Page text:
House Republicans Know They Have to Win in Hostile Territory
Most of what you hear from Republican politicians, when you see them on TV or hear them on the radio or read them in
the newspapers, is just blather. It happens with Democrats, too, of course, but today's GOP is particularly beholden to
voters who demand performative politics.
When the cameras are off, however, the Republicans have plenty of pros who understand the nuts and bolts of actually
winning elections (as opposed to "winning" today's news cycle). Yesterday, the Republicans' Congressional Leadership Fund
summer 2023 strategy memo.
If you want to see what politicians are really thinking, once it's time to hunker down, stop the kabuki theater, and play
chess, you might want to take a gander.
If not, however, we will provide an overview. Of course the memo is a bit overly bullish about Republican chances
and a bit peevish when it comes to the Democrats. But putting that aside:
- The pooh-bahs think they have a rough road next year, since they're going to have to defend seats in
expensive-to-advertise, purplish districts in the New York City and Los Angeles areas. In view of this, the memo
announces an initiative called the "Blue State Project" and declares: "In 2024, the House will be won or lost in blue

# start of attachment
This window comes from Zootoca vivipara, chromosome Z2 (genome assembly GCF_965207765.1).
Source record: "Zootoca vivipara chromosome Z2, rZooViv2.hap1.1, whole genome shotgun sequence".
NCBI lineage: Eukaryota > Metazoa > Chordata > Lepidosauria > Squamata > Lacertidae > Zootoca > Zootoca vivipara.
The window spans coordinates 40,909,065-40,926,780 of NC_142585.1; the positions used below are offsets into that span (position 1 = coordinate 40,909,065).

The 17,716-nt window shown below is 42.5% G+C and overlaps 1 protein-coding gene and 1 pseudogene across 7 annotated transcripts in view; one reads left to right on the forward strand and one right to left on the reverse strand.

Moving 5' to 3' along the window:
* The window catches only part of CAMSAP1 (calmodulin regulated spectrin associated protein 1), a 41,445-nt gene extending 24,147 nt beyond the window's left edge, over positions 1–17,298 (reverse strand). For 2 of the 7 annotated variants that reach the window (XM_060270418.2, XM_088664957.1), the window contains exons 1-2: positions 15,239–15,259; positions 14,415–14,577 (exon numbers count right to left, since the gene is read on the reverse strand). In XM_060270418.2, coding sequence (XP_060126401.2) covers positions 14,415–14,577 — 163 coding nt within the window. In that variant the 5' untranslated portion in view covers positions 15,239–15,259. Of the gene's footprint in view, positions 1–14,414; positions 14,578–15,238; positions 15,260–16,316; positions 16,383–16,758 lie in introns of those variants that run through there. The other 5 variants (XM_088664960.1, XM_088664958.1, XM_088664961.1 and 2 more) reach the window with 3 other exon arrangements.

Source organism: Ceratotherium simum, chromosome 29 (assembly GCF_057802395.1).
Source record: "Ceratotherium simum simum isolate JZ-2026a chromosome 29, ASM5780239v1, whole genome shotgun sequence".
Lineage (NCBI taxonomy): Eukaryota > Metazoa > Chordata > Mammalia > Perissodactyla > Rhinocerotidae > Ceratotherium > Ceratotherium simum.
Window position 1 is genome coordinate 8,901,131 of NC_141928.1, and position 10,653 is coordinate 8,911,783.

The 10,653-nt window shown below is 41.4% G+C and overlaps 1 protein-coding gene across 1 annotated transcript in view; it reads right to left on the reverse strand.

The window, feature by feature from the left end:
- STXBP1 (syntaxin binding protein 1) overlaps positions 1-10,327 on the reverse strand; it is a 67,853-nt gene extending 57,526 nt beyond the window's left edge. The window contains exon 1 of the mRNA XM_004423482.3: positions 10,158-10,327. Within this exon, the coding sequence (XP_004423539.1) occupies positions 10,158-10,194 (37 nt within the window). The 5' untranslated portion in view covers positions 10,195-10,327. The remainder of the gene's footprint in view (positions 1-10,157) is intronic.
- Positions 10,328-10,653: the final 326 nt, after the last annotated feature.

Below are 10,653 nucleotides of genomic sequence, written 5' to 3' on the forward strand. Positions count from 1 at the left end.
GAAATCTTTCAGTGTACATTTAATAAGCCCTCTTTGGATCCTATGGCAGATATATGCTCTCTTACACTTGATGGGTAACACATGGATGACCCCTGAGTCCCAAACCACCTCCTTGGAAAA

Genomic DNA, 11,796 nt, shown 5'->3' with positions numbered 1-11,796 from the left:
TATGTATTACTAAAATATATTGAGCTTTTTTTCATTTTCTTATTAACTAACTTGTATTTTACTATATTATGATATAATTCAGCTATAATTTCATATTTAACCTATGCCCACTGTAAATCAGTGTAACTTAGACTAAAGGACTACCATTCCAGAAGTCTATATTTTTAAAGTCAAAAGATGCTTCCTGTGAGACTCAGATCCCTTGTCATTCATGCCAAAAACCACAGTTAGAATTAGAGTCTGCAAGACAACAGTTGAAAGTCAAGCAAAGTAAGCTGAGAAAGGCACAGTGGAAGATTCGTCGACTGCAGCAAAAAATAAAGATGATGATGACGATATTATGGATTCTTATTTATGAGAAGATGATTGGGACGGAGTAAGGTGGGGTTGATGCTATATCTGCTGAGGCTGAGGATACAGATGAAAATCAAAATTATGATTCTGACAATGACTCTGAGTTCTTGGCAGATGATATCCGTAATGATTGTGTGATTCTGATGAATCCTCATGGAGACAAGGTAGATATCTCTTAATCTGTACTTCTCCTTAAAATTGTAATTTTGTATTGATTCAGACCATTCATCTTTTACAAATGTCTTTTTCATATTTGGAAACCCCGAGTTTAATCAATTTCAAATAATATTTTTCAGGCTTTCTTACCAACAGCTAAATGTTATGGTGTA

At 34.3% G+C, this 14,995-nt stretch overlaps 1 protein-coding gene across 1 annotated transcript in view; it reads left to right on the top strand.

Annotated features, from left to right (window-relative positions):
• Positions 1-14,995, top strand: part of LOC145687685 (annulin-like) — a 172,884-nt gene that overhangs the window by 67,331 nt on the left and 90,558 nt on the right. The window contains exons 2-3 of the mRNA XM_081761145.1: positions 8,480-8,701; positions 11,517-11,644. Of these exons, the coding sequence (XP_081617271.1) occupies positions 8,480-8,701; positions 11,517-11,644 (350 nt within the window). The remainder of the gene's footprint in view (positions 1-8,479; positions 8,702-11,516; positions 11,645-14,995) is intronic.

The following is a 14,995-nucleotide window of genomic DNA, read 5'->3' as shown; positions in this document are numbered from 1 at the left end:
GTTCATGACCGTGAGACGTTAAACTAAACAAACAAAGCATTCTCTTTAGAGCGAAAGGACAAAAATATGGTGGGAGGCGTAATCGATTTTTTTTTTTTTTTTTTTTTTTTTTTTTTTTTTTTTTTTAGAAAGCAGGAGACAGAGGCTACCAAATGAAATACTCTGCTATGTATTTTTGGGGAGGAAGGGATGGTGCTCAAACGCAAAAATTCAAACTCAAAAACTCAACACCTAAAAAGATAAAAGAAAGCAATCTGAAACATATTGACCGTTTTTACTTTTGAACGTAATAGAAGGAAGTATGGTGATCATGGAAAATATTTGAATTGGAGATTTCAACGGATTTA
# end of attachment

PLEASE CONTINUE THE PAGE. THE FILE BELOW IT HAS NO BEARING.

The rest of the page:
- They are, of course, going to run against Joe Biden and his age.
- Though they realize the Republicans had candidate quality issues in many places, they are not willing to say that is
because those candidates were generally too Trumpy.
- The Republicans have high hopes for the various fights over redistricting (of course, so do the Democrats).
- The Republicans are excited about districts where the Democrats have failed to recruit a top-flight candidate. Of
course, there are always some of those, on both sides of the aisle.
- The leadership recognizes that while Freedom Caucus-flavored red meat plays well in ruby red districts, it's not
generally a good idea elsewhere.
- The GOP will be on the hunt for the rare split-ticket voters, an increasingly endangered species.
Ultimately, this news isn't all that consequential, but if you're interested in some inside baseball, the memo
is a pretty good example of it. (Z)
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